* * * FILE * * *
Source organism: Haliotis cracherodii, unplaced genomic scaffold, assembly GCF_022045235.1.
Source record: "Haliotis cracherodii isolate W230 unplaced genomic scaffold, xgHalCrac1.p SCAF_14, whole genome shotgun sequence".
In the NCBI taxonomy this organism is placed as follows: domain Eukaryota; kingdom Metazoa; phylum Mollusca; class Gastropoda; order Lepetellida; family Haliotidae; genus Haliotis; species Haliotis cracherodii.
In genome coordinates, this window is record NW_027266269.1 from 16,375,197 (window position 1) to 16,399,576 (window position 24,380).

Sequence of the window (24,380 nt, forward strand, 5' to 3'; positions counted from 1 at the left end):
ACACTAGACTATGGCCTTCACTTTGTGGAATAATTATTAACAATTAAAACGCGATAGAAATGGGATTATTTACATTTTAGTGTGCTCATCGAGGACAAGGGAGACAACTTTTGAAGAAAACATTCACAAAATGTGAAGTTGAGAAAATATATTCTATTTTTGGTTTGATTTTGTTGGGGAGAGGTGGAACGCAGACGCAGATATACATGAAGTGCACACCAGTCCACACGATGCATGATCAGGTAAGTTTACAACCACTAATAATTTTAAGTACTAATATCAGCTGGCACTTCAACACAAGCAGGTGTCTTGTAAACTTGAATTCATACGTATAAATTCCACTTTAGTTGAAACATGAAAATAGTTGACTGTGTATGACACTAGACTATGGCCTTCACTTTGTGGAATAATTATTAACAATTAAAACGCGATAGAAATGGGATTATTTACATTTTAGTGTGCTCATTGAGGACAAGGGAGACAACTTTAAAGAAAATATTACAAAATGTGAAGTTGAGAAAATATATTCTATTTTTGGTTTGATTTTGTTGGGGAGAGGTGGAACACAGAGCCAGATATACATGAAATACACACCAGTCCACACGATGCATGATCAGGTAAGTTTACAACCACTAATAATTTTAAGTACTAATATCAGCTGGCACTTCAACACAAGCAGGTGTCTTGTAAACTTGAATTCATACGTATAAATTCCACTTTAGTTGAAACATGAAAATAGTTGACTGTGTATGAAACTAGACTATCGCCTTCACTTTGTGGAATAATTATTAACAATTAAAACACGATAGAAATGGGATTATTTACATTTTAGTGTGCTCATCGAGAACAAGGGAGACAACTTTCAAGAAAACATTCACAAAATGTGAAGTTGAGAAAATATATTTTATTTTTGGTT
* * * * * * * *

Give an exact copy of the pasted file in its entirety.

Source organism: Haliotis cracherodii, unplaced genomic scaffold, assembly GCF_022045235.1.
Source record: "Haliotis cracherodii isolate W230 unplaced genomic scaffold, xgHalCrac1.p SCAF_14, whole genome shotgun sequence".
In the NCBI taxonomy this organism is placed as follows: domain Eukaryota; kingdom Metazoa; phylum Mollusca; class Gastropoda; order Lepetellida; family Haliotidae; genus Haliotis; species Haliotis cracherodii.
In genome coordinates, this window is record NW_027266269.1 from 16,375,197 (window position 1) to 16,399,576 (window position 24,380).

Sequence of the window (24,380 nt, forward strand, 5' to 3'; positions counted from 1 at the left end):
ACACTAGACTATGGCCTTCACTTTGTGGAATAATTATTAACAATTAAAACGCGATAGAAATGGGATTATTTACATTTTAGTGTGCTCATCGAGGACAAGGGAGACAACTTTTGAAGAAAACATTCACAAAATGTGAAGTTGAGAAAATATATTCTATTTTTGGTTTGATTTTGTTGGGGAGAGGTGGAACGCAGACGCAGATATACATGAAGTGCACACCAGTCCACACGATGCATGATCAGGTAAGTTTACAACCACTAATAATTTTAAGTACTAATATCAGCTGGCACTTCAACACAAGCAGGTGTCTTGTAAACTTGAATTCATACGTATAAATTCCACTTTAGTTGAAACATGAAAATAGTTGACTGTGTATGACACTAGACTATGGCCTTCACTTTGTGGAATAATTATTAACAATTAAAACGCGATAGAAATGGGATTATTTACATTTTAGTGTGCTCATTGAGGACAAGGGAGACAACTTTAAAGAAAATATTACAAAATGTGAAGTTGAGAAAATATATTCTATTTTTGGTTTGATTTTGTTGGGGAGAGGTGGAACACAGAGCCAGATATACATGAAATACACACCAGTCCACACGATGCATGATCAGGTAAGTTTACAACCACTAATAATTTTAAGTACTAATATCAGCTGGCACTTCAACACAAGCAGGTGTCTTGTAAACTTGAATTCATACGTATAAATTCCACTTTAGTTGAAACATGAAAATAGTTGACTGTGTATGAAACTAGACTATCGCCTTCACTTTGTGGAATAATTATTAACAATTAAAACACGATAGAAATGGGATTATTTACATTTTAGTGTGCTCATCGAGAACAAGGGAGACAACTTTCAAGAAAACATTCACAAAATGTGAAGTTGAGAAAATATATTTTATTTTTGGTT